I shot my first wedding two weeks ago. I know the couple and they had asked me to do something of the "documenting the ceremony" kind. The wedding ceremony itself is rather static and most of it was done with their backs turned towards us, but I took a couple of pictures of the guests in the church and of course a couple of pictures of them walking up and down the aisle and standing by the altar after the ceremony.
I delivered the photos the other day and have not heard any reactions from them yet, but I learned a couple of useful things:
I did some scouting outside the church, so I knew where the sun would be at the time of the wedding and I knew that there wasn't much space available for shooting outside the church. Unfortunately, I couldn't get in to the church before the wedding and check the light. There were spotlights in the cealing, but they were badly se from a photographer's point of view which meant that the difference between a nice shot with fill flash and a dull flash shot was only a couple of inches (very frustrating).
I knew they would meet with the reverend for a "rehearsal" so I asked them to bring the photo issue up with him and they did. Having a "green light" from the officiant is always a good thing.
Another useful thing was to introduce myself to their mothers. If you know who the B's & G's mothers are, you will probably get pictures of the rest of their closest relatives. ;-)
They didn't want any formal wedding portrait, but I wish they had taken the time to relax and pose for the camera for about five minutes without surrounding near and dear who all wanted to congratulate them. Still, I hope I got a shot or two that can work as substitute but it was a nervewrecking experience to capture something of the kind "live" but I learned a lot from it.
June 11, 2010 04:51 am
I have done a couple of weddings that I couldn't get out of - and I hate to even GO to a wedding. The last one turned out quite well. It was VERY informal - at a log cabbin on a cattle ranch with a total of 13 people, including me and my 'assistant.'
The reason it turned out great was that my 'assistant' was a far more accomplished and sensitive photographer that I was. He picked up on details that didn't even occur to me, and with both of us shooting we really covered the day very well. It turned out to be a very fun experience and everyone was very happy with the results.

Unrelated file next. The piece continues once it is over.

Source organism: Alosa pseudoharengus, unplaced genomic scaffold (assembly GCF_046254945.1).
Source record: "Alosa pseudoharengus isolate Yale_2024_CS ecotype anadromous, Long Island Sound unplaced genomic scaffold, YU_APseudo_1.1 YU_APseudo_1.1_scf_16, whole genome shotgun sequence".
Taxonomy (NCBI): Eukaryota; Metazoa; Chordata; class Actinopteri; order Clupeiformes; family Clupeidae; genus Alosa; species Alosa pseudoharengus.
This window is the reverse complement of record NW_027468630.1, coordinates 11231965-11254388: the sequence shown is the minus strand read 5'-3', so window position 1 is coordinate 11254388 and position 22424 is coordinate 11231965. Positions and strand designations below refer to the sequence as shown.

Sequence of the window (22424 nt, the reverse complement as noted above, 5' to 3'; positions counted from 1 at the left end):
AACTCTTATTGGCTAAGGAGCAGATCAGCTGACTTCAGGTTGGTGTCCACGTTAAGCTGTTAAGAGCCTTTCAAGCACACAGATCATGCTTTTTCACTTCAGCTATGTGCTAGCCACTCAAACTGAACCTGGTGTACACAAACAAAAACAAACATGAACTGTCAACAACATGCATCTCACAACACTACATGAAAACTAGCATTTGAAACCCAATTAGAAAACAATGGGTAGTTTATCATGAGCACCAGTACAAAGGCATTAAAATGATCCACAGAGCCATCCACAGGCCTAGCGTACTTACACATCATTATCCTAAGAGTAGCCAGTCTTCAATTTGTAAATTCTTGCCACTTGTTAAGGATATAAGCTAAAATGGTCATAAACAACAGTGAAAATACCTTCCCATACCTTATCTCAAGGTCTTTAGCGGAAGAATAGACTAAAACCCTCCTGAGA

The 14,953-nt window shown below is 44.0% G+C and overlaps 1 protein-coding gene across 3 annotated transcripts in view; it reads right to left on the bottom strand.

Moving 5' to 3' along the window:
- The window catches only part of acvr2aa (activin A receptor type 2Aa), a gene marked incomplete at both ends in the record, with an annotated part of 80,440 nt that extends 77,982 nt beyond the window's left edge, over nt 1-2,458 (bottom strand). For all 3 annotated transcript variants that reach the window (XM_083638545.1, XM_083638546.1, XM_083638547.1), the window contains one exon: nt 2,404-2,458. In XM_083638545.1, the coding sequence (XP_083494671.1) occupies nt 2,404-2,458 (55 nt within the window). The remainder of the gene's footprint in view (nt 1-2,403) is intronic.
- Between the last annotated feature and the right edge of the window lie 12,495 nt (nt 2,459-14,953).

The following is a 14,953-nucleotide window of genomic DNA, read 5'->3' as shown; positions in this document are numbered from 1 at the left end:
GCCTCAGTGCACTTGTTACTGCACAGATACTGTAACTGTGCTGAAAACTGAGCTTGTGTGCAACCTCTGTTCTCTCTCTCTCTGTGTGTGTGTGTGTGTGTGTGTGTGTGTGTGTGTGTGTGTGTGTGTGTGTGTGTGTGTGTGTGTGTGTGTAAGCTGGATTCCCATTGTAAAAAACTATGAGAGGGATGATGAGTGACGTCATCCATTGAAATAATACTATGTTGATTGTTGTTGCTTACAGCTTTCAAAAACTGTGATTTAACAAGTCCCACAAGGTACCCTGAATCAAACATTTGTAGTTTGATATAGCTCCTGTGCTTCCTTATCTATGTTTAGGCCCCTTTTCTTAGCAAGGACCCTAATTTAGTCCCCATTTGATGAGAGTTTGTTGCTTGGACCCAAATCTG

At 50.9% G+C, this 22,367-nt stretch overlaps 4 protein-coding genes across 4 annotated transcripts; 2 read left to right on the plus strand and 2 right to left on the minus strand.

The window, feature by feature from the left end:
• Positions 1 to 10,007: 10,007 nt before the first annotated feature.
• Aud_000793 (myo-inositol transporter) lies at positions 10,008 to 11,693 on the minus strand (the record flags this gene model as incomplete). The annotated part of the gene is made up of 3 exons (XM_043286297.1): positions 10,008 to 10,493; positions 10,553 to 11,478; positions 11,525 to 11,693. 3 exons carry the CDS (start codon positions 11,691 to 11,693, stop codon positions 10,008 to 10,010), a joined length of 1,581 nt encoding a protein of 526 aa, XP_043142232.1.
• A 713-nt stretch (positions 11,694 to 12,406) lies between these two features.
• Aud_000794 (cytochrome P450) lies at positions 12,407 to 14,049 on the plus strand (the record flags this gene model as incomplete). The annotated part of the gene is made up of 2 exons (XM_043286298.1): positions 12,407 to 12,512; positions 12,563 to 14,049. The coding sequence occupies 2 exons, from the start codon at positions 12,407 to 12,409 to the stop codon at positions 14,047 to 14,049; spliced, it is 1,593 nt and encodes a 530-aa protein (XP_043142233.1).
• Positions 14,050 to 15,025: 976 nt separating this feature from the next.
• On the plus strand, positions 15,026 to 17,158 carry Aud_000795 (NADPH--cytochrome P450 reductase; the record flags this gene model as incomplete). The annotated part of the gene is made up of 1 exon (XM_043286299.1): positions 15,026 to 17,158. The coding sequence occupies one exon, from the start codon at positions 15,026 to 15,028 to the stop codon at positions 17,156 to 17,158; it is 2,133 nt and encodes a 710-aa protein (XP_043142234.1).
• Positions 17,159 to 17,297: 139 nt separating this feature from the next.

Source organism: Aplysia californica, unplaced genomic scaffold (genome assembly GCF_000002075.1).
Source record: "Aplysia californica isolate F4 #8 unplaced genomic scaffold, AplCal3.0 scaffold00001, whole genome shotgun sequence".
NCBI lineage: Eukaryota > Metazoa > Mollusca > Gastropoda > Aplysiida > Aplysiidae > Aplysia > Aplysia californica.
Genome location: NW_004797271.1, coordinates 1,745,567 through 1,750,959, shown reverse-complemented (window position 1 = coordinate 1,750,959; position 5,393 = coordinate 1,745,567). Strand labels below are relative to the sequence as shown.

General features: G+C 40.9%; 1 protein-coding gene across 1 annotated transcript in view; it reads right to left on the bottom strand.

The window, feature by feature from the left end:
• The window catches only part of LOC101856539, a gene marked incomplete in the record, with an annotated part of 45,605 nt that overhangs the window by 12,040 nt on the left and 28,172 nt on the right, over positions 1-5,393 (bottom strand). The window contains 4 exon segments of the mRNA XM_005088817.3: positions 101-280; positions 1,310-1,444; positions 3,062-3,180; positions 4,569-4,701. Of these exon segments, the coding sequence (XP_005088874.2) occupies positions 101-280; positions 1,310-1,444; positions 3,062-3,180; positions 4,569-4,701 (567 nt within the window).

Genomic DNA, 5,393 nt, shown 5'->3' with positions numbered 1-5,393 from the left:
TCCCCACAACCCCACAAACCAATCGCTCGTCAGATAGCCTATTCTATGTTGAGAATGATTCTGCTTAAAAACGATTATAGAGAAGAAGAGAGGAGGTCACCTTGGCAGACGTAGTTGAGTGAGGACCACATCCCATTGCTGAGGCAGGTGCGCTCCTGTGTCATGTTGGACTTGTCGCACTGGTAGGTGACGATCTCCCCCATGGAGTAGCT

June 11, 2010 04:42 am
Great tips! I know I have been guilty of not spending enough photo time with the groom. It is difficult without a second shooter as most of the action revolves around the bride.
June 11, 2010 04:25 am
I just shot my first wedding a little while ago. One of the big mistakes I made was not reviewing what the photos looked like on my camera after I shot them. It was a pretty stupid mistake, but I was quite nervous.
June 11, 2010 04:20 am
I wish I could see the end results. BTW what lens did you use for zooming?
June 11, 2010 04:19 am
Oh boy, wedding gigs. Three things I shall hope never to do again:
1. Used a newly-bought and untested lens to cover the wedding (Stupid stupid me).
I kept on thinking that I was shooting out-of-focus shots that I had to revert to using the lens full manual. And even on manual, the focus was never good! Had to revert to a 50mm (which turned out to be the best decision I made that day) for the rest of the event. I later tested the lens (A 28-70 2.8 zoom), and found that an inside element was out of alignment.
2. Kept on shooting "angled" shots
You know how it is with some photographers, to make their shots "cool" or "artsy" they shoot the camera a bit tilted. When I reviewed my shots, it was almost all angled (stupid stupid). I ended up cropping many photos, while realizing that the megapixel race does have its benefits.
3. Be triggerhappy
It was like I was shooting wildlife! The camera was on burst, and reviewing my pics was like viewing an animation sequence. Too bad I ran out of card space during the first dance (it was a 16Gb card). Luckily I had a 2Gb spare in my pocket while a friend ran to get my laptop to offload the 16Gb card. Needless to say, the post-processing was hell, as I had to go through A TON of shots, while I could have been more conservative in shooting. It's about anticipating and capturing the moment, not just machine-gunning and praying.
June 11, 2010 03:50 am
I might offer to be a second shooter at a wedding, however solo with no experience would be ugly. Yes, I could have a list of shots to take to help me out. It would slow things down quite a bit though. I might, maybe, possibly do it for someone that could not afford to hire a photographer and planned to not have one present and realized that I had no experience.
June 11, 2010 03:49 am
@tom. OMG. BEST. COMMENT. EVER. I'm literally LOL
June 11, 2010 03:48 am
I've done 10 weddings so far, I'm still learning as well! All have been in different venues. I do have several bright red umbrellas that I've purchased and they make a great prop in case of rain. I love my wide angle 17-40mm L lens for the large groups. The biggest thing I had to learn was to line up the family shots, not just have everyone stand willy nilly. That's one thing I learned after shooting the very first wedding! :)